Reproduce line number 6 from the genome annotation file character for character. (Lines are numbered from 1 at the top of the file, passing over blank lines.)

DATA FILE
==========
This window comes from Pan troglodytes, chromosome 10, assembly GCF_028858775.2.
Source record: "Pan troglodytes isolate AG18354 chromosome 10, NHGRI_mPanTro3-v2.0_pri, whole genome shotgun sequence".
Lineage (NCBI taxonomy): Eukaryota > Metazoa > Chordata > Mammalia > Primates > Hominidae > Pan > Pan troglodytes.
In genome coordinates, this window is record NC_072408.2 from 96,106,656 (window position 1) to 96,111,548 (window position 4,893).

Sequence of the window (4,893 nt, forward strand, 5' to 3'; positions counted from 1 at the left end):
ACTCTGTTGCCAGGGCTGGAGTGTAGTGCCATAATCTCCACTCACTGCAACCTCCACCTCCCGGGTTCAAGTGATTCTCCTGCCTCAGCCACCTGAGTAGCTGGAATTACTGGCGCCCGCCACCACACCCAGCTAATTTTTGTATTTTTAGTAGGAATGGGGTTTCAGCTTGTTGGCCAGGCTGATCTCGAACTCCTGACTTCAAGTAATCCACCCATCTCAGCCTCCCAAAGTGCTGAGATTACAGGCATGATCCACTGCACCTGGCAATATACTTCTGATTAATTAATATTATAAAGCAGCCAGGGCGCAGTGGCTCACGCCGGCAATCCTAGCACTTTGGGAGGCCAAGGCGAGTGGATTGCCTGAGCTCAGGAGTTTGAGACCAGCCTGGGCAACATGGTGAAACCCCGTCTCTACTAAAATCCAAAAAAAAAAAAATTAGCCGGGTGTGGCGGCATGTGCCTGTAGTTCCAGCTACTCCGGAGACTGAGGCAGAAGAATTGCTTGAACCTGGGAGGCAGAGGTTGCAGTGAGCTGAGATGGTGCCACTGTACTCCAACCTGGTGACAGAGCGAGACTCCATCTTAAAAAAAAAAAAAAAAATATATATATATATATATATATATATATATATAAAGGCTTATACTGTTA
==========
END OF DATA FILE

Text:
ACTCTGTTGCCAGGGCTGGAGTGTAGTGCCATAATCTCCACTCACTGCAACCTCCACCTCCCGGGTTCAAGTGATTCTCCTGCCTCAGCCACCTGAGTAGCTGGAATTACTGGCGCCCGCCACCACACCCAGCTAATTTTTGTATTTTTAGTAGGAATGGGGTTTCAGCTTGTTGGCCAGGCTGATCTCGAACTCCTGACTTCAAGTAATCCACCCATCTCAGCCTCCCAAAGTGCTGAGATTACAGGCATGATCCACTGCACCTGGCAATATACTTCTGATTAATTAATATTATAAAGCAGCCAGGGCGCAGTGGCTCACGCCGGCAATCCTAGCACTTTGGGAGGCCAAGGCGAGTGGATTGCCTGAGCTCAGGAGTTTGAGACCAGCCTGGGCAACATGGTGAAACCCCGTCTCTACTAAAATCCAAAAAAAAAAAAATTAGCCGGGTGTGGCGGCATGTGCCTGTAGTTCCAGCTACTCCGGAGACTGAGGCAGAAGAATTGCTTGAACCTGGGAGGCAGAGGTTGCAGTGAGCTGAGATGGTGCCACTGTACTCCAACCTGGTGACAGAGCGAGACTCCATCTTAAAAAAAAAAAAAAAAATATATATATATATATATATATATATATATATAAAGGCTTATACTGTTA